Charles Tillman: I didn't have any idea what team was going to draft me, or even if I was going to get drafted. But the Bears picked me up. I knew about the '85 Bears a little bit, but as far as the history, the titles, George Halas, things like that, I didn't know anything about it.
[Vice president of communications] Scott Hagel made all the rookies take a Bears history class—you know, "What does the GSH stand for on the jersey?" "George Halas played baseball. He played football. He got drafted into the war." Just gave us a little bit of history on the team and the organization.
Do you remember your first opening day? I was talking to Alshon Jeffery about prepping for his first opening day …
I don't. It might have been an away game? Oh, San Francisco. We played San Francisco, now that I think about it. I think we ended up losing. T.O. [
You forced a fumble.
I didn't remember that. I just looked it up.
I don't even remember the score. Obviously I don't even remember my own stats. I just remember T.O. beat me on a third down, something like that. That's the only thing I remember. The second game, [editor's note: it actually was the third game] we played Green Bay. It was the opening of the new Soldier Field. First time we'd been there, seeing the stadium, the locker room. It was packed. It was Green Bay. That was when I realized, "Wow, the oldest rivalry in football." That was when it sunk in.
What sort of research have you done on the Bears since that point?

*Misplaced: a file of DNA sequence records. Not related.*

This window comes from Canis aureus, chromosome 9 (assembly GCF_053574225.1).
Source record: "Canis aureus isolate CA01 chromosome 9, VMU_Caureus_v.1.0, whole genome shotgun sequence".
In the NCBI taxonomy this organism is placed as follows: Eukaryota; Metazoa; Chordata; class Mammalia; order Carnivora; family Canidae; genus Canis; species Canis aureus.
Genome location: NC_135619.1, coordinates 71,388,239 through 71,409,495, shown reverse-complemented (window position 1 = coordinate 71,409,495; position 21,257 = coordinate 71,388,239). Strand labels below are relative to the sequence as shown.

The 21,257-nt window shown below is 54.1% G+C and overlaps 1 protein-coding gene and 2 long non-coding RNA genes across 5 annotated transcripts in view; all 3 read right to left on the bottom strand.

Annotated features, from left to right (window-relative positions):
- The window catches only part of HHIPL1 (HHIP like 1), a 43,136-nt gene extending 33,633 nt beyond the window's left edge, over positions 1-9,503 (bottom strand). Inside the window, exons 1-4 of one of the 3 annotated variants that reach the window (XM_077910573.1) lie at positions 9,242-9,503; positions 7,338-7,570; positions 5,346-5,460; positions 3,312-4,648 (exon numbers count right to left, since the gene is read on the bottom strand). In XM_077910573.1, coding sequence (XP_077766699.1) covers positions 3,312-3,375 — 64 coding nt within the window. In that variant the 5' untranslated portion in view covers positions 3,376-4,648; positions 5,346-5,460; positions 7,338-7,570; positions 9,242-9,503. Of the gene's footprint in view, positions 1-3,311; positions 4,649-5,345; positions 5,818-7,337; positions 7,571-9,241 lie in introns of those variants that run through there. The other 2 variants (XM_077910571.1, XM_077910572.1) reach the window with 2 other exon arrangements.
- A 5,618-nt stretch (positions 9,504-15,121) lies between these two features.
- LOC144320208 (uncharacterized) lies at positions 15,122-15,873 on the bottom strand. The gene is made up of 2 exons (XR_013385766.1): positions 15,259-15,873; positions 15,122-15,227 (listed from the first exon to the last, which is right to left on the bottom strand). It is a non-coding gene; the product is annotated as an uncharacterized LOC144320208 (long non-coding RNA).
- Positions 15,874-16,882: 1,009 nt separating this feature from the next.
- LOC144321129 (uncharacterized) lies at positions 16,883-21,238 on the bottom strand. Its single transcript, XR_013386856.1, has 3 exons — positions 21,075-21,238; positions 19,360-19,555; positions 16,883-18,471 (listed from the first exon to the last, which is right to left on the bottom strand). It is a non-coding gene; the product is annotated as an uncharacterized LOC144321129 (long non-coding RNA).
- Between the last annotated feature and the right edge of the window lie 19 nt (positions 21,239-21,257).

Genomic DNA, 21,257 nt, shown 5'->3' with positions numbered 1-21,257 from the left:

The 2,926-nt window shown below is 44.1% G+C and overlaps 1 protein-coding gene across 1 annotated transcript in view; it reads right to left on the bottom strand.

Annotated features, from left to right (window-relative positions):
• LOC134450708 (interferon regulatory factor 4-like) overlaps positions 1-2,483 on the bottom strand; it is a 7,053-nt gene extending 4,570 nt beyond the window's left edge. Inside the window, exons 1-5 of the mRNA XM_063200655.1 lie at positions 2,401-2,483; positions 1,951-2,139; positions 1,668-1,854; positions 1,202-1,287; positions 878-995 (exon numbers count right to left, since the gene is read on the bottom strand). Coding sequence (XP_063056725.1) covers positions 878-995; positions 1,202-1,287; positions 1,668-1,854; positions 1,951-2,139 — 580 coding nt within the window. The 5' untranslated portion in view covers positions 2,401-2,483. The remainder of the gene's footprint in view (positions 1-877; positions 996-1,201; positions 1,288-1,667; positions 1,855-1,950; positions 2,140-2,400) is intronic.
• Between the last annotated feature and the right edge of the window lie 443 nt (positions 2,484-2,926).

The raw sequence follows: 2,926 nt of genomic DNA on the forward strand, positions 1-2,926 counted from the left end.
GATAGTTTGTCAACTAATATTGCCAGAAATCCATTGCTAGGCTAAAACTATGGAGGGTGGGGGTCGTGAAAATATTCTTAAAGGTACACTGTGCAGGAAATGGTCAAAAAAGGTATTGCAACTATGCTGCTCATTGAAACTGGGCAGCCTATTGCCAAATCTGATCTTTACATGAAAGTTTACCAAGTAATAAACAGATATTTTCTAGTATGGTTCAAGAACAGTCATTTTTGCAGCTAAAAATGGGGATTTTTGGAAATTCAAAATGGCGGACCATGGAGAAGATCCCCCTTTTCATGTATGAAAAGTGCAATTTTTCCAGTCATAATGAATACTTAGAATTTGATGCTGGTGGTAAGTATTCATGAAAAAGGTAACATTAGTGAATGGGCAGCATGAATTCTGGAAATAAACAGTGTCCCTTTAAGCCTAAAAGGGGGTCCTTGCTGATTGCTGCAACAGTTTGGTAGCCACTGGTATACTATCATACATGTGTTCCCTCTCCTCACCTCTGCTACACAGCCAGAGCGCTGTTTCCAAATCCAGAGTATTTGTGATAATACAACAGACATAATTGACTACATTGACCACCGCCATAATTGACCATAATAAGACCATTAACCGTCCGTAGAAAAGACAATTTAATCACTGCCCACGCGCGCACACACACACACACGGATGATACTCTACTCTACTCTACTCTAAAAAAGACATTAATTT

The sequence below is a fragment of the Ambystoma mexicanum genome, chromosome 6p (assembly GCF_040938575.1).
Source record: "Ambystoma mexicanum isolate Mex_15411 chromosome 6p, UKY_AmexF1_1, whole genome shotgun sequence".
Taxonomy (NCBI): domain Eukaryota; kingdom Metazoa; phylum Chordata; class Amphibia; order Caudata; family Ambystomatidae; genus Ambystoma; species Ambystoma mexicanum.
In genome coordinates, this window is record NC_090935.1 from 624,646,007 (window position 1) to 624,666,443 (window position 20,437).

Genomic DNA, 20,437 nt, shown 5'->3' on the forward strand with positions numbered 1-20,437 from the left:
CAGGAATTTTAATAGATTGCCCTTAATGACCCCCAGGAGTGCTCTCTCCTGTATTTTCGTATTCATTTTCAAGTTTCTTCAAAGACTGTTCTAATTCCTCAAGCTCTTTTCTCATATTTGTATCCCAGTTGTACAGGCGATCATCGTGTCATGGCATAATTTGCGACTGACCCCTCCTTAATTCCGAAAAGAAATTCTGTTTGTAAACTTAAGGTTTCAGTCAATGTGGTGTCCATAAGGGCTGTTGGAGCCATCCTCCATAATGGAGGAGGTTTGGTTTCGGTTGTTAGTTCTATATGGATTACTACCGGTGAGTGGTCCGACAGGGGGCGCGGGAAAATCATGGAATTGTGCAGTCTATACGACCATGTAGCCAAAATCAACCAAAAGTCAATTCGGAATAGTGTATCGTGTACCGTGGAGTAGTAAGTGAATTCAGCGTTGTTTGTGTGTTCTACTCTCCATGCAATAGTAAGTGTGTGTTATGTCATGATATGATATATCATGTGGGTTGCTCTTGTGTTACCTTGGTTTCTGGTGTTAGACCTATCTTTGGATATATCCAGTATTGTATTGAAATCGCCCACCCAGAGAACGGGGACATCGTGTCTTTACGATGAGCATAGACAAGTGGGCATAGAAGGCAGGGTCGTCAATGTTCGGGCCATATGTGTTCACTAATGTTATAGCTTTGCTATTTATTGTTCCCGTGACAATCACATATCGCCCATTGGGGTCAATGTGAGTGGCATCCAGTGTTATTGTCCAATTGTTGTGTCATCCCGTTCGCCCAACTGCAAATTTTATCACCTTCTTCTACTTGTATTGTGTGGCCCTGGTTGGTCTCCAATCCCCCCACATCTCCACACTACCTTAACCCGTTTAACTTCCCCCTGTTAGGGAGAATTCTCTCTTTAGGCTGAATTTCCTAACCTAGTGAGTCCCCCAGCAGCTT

[Looks at Brandon Marshall, who is posing on the grass for a photographer, one knee on the ground and a football under his arm.] What are you doing? Really? Are you in high school, taking photos?
He's very focused.
So did you study the Bears?
No, nothing like that. Just over the years I would learn new things here and there.
Do you know how your career numbers stack up franchise-wise?
I don't. I think they're up there. I think my name will just get tossed in the hat with a bunch of other great players who have come here over the years.
You need nine interceptions to pass Gary Fencik for all time.
That'd be sweet.
What's the difference going into your 10th opening day as opposed to your first?
Nothing. Still get butterflies. Still excited. Still nervous. You know, I'm happy. It's a good day. Excitement. Trying to focus, lock in, things like that. It never changes for me.
So after 10 years, what is it that is special about being a Chicago Bear?
Just the history, the legacy, what this franchise and organization is and what they stand for. They stand for good quality guys. They don't care about how great a player you are. They want to know how good of a person you are. They take that all into account when they draft you.
Jack M Silverstein is a RedEye special contributor. Say hey @readjack.